Creative pros have been understandably angry at the words work made for hire (WMFH) for some time. I mean, clients try to sneak that into contracts all the time and it means you, creative pro, have to carefully watch out for it, lest you sign that bad boy and end up making the client the author and owner of what should be your copyrights. So sure, those words tend to raise a creative pros hackles.
But this post isn’t about how your copyrights are affected with a WMFH contract; it’s about other effects of such an agreement.
Now, before I go any further, I’m only talking about California law here. If you are in another state, the rules (probably) aren’t the same. That being said, if you ever work in California or for a company in California, you might want to pay attention.
There is another side to WMFH agreements in the Golden State. If you are a sole proprietor business (that is, not an entity of some kind, like a corporation or an LLC), and someone hires you as an independent contractor, and the signed contract includes a WMFH clause, then you are statutorily an employee and the employer has to follow the laws regarding unemployment, disability, and workers compensation insurance as if you were a regular employee. According to the California Labor Code, if a person is hired to create a commissioned work and the parties agree in a signed writing that the work shall be considered a work made for hire, as defined in Section 101 of Title 17 of the United States Code, then, boom, the hired person is a statutory employee. Moreover, the California Unemployment Insurance Code says almost exactly the same thing. Basically, every code that deals with unemployment, disability (including paid family leave) and workers comp has something about WMFH like this.
Anyway, failure by the employer to follow the rules means the employer can be hit with substantial fines and even jail time! Yikes!
So what? you may be thinking, Only the state cares but it doesn’t really affect me, but you’d be wrong. Those are rights to which you are entitled under California law. If you get injured on the project, for example, Workers Comp should pay your medical bills (roughly speaking). Also, the law is unclear about other benefits that employers in California must supply to employees so it may be that you, as the employee, are entitled to other things… like being paid as an employee (including having the employer pay its half of FICA) rather than an independent contractor, having limits on time/overtime, etc.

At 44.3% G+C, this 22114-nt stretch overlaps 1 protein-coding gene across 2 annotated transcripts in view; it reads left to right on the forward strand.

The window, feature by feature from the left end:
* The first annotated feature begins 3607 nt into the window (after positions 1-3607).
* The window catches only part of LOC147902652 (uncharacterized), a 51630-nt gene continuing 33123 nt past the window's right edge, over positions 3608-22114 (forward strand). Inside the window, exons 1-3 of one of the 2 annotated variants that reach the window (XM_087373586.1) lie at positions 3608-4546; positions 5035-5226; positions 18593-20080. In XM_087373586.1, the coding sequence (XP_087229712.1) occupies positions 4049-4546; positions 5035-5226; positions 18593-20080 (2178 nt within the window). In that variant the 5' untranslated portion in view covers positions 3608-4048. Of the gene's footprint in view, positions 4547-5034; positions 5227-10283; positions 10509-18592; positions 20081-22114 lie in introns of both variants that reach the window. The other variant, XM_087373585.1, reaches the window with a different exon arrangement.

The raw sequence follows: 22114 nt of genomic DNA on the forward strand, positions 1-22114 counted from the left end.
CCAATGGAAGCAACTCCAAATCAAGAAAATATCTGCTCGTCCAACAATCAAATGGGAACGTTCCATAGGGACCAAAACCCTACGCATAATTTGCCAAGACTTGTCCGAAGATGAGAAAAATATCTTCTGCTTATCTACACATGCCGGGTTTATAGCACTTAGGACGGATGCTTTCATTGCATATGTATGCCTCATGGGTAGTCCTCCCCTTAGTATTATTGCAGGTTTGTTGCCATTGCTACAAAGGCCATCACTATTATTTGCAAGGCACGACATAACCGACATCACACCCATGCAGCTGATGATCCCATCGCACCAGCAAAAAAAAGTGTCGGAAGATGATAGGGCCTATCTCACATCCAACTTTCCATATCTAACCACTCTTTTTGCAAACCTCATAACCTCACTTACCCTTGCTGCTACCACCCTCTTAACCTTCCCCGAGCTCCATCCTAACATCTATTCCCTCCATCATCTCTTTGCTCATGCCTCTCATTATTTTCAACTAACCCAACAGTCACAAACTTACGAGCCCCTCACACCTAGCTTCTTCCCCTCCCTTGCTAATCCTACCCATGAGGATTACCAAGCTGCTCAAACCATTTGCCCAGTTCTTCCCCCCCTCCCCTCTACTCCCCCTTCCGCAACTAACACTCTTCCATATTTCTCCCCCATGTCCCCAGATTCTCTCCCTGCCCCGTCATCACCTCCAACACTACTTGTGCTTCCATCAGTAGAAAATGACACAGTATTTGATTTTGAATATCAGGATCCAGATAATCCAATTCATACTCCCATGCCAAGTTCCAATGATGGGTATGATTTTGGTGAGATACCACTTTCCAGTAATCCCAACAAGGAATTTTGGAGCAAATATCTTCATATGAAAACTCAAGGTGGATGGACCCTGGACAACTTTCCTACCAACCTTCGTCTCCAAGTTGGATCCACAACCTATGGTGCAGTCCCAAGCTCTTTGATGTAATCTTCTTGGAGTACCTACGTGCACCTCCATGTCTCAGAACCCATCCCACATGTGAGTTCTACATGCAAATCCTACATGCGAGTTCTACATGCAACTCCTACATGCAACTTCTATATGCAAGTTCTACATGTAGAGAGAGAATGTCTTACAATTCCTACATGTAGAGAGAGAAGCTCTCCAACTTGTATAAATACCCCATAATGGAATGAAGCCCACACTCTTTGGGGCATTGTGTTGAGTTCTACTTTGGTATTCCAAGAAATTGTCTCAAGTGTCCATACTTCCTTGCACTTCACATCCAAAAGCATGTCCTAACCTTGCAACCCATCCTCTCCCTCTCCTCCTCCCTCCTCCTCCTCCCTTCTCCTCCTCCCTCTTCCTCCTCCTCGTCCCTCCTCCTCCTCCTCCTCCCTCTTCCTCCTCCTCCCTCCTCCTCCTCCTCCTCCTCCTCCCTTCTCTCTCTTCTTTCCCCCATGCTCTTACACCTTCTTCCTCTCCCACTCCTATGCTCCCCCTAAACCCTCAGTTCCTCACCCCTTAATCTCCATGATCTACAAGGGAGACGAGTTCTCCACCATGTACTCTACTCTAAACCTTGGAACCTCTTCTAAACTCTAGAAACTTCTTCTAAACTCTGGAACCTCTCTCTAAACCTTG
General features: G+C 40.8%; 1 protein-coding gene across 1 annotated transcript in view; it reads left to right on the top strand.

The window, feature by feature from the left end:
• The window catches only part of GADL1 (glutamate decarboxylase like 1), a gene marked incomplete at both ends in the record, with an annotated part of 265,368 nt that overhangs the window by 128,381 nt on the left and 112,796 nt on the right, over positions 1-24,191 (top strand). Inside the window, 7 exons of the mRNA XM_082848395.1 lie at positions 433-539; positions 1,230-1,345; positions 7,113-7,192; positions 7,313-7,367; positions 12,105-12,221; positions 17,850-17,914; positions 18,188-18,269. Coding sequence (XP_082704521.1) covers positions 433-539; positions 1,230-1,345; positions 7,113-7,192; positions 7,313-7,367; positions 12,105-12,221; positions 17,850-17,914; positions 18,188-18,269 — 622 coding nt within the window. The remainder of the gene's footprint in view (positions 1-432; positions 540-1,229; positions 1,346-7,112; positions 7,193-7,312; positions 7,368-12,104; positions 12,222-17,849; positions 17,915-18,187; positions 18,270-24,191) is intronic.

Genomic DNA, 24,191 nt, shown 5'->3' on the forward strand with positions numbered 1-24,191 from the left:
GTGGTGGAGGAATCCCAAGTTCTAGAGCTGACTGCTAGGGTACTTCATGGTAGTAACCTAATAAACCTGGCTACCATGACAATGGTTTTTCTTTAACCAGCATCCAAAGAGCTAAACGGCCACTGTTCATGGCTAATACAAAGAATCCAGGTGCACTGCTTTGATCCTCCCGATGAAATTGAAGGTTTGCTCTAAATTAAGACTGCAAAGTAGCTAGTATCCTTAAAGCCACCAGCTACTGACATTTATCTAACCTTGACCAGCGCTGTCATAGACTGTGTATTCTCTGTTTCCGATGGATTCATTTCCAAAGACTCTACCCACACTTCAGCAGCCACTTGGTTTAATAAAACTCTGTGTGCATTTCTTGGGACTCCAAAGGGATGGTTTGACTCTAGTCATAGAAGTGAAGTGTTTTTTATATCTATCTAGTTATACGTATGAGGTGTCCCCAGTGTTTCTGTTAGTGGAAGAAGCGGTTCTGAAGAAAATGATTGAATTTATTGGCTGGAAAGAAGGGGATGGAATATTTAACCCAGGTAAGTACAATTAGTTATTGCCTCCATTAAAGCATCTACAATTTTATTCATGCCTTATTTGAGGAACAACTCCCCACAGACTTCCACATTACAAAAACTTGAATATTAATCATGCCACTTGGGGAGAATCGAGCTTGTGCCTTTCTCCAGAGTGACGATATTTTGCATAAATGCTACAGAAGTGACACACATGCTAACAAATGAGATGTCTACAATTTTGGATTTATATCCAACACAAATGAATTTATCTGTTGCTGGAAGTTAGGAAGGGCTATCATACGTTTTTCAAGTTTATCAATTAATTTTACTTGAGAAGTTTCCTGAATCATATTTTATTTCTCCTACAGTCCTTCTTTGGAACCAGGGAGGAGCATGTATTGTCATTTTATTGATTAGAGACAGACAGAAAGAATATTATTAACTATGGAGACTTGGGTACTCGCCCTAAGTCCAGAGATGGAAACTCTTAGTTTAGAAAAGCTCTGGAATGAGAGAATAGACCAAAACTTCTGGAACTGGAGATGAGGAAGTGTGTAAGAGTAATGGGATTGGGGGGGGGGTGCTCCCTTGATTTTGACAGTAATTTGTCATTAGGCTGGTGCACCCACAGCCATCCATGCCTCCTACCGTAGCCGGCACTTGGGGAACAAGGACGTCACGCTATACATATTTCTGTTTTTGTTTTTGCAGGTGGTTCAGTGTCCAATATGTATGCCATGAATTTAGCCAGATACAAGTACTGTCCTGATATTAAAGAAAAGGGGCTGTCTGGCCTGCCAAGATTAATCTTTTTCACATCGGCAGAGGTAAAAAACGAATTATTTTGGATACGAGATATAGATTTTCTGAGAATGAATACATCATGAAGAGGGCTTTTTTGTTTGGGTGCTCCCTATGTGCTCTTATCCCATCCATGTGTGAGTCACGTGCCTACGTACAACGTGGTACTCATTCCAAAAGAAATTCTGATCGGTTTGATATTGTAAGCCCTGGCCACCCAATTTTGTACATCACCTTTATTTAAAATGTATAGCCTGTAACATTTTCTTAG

If you live and generally work in some other state but come to California for a WMFH project, then you too would likely be considered a statutory employee under California law as well,and maybe if the company is here but you aren’t. Also, if you work physically here, your pay would probably be subject to California personal income tax withholding.
Most importantly, if you are in California (resident/business) and you hire assistants or other independent contractor workers and you have a WMFH clause in the contract you have these people sign, you also need to know this info. You have to follow these same rules! There are ways to avoid some of these issues (for example, maybe an assignment clause instead of a WMFH), but there are downsides to the other options as well. Talk to an attorney to get the best advice for your particular situation.
Oh, and don’t forget, if you are in California, you really, really must pay your people on time.
 California Labor Code Section 3351.5(c).
 California Unemployment Insurance Code Section 686.
 The statutesdon’t seem to say explicitly one way or the other; a court could possibly make the analogy and apply the same rules to pay, time off, etc.
 Id. (That means, same source as I just cited, for the non-nerdy readers).